Sex Differences in the Association of Childhood Socioeconomic Status With Adult Blood Pressure Change: The CARDIA Study

Date of Original Version




Abstract or Description

Objective To examine sex differences in the relation of childhood socioeconomic status (CSES) to systolic (SBP) and diastolic blood pressure (DBP) trajectories during 15 years, spanning young (mean [M] [standard deviation {SD}] = 30 [3] years) and middle (M [SD] = 45 [3] years) adulthood, independent of adult SES.

Methods A total of 4077 adult participants reported father’s and mother’s educational attainments at study enrollment (Year 0) and own educational attainment at enrollment and at all follow-up examinations. Resting BP also was measured at all examinations. Data from examination Years 5 (when participant M [SD] age = 30 [3] years), 7, 10, 15, and 20 are examined here. Associations of own adult (Year 5), mother’s, and father’s educations with 15-year BP trajectories were examined in separate multilevel models. Fully controlled models included time-invariant covariates (age, sex, race, recruitment center) and time-varying covariates that were measured at each examination (marital status, body mass, cholesterol, oral contraceptives/hormones, and antihypertensive drugs). Analyses of parental education controlled for own education.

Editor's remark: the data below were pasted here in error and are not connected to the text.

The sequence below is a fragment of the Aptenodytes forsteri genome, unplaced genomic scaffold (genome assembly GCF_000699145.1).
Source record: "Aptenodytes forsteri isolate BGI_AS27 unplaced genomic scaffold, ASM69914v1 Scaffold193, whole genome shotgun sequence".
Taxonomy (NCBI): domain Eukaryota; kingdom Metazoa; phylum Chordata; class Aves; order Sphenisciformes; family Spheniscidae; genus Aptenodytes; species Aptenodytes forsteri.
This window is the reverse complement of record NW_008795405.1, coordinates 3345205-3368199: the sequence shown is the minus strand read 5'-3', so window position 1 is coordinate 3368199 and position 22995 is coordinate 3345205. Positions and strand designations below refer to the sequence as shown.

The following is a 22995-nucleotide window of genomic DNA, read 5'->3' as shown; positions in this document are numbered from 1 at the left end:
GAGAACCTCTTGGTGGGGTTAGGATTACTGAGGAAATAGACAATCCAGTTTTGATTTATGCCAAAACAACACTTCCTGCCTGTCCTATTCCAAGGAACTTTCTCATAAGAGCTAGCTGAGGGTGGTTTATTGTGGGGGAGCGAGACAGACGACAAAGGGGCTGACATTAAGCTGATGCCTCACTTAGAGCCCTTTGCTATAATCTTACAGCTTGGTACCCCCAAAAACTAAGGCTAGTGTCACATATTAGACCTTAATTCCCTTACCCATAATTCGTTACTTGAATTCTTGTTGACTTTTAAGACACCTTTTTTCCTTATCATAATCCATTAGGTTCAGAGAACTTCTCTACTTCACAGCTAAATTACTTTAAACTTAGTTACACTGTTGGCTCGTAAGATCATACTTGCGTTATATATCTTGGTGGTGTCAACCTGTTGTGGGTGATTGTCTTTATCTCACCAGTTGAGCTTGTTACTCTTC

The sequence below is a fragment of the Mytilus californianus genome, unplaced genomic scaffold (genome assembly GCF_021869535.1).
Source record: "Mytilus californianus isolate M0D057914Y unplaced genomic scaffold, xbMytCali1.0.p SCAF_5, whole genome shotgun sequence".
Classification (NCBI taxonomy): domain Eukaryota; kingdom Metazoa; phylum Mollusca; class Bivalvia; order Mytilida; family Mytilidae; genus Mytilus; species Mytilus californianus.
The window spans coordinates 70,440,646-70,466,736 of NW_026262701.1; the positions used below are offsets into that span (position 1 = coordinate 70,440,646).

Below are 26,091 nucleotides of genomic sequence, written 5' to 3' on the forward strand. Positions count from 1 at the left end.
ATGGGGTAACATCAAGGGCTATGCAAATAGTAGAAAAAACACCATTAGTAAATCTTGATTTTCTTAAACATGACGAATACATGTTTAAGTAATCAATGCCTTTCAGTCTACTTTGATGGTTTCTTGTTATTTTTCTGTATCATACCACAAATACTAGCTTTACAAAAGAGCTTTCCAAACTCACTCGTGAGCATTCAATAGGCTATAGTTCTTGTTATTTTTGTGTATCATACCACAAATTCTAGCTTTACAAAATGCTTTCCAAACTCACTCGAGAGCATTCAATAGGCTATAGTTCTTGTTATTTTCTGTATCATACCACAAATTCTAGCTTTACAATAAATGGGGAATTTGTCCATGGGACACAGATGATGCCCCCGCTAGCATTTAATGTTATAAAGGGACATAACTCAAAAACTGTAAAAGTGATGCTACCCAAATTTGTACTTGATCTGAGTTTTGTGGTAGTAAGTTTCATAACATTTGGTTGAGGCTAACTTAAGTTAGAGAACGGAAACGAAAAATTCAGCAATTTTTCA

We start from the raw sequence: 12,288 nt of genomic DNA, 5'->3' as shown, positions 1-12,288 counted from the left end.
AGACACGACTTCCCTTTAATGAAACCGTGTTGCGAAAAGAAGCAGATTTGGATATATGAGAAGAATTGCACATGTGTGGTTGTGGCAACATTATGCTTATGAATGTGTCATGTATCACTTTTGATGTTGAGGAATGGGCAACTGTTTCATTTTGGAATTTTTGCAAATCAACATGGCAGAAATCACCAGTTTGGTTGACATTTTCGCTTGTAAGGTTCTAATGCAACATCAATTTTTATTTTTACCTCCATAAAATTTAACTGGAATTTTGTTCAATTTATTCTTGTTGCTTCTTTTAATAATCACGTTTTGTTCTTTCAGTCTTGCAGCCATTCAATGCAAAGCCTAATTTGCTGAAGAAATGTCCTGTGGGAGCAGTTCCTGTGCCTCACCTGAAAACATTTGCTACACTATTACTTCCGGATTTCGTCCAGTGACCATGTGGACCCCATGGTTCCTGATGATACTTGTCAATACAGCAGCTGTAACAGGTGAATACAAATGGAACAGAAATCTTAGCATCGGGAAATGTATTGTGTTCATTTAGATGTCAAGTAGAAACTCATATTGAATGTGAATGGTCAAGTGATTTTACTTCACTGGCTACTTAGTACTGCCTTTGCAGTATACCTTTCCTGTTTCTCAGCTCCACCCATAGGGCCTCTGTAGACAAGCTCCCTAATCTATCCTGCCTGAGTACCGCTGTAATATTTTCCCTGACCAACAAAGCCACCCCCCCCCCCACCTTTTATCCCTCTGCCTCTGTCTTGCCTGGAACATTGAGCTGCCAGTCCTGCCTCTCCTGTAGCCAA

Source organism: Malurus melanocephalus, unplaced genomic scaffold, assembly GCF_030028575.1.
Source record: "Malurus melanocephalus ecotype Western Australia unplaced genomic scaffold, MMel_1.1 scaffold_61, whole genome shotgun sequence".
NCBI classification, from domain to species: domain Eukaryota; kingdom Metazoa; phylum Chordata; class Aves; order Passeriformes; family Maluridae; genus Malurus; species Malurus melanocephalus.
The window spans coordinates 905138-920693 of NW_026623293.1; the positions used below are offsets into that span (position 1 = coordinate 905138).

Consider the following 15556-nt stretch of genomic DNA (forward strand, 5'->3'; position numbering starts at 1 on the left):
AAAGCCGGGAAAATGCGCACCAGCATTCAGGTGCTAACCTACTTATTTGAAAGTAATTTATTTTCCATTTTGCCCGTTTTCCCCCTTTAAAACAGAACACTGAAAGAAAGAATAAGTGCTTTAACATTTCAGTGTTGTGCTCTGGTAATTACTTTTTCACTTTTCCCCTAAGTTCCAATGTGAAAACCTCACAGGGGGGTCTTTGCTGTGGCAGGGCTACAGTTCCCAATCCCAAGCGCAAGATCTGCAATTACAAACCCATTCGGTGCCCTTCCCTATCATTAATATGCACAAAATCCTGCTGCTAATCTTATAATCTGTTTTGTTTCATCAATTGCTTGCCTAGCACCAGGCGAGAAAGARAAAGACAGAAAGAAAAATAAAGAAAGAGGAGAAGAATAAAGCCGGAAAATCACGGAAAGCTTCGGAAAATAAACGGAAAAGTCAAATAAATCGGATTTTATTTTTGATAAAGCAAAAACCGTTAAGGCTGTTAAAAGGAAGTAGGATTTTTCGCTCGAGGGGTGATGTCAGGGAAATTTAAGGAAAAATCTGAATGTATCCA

Results When examined without covariates, higher education — own (SBP γ = −0.03, DBP γ = −0.03), mother’s (SBP γ = −0.02, DBP γ = −0.02), and father’s (SBP γ = −0.02, DBP γ = −0.01) — were associated with attenuated 15-year increases in BP (p < .001). Associations of own (but not either parent’s) education with BP trajectories remained independent of standard controls. Sex moderated the apparent null effects of parental education, such that higher parental education—especially mother’s, predicted attenuated BP trajectories independent of standard covariates among women (SBP γ = −0.02, p = .02; DBP γ = −0.01, p = .04) but not men (SBP γ = 0.02, p = .06; DBP γ = 0.005, p = .47; p interaction SBP < .001, p interaction DBP = .01).

Conclusions Childhood socioeconomic status may influence women’s health independent of their own adult status.




PMID: 22822232


Published In

Psychosomatic Medicine, 74, 7, 728-735.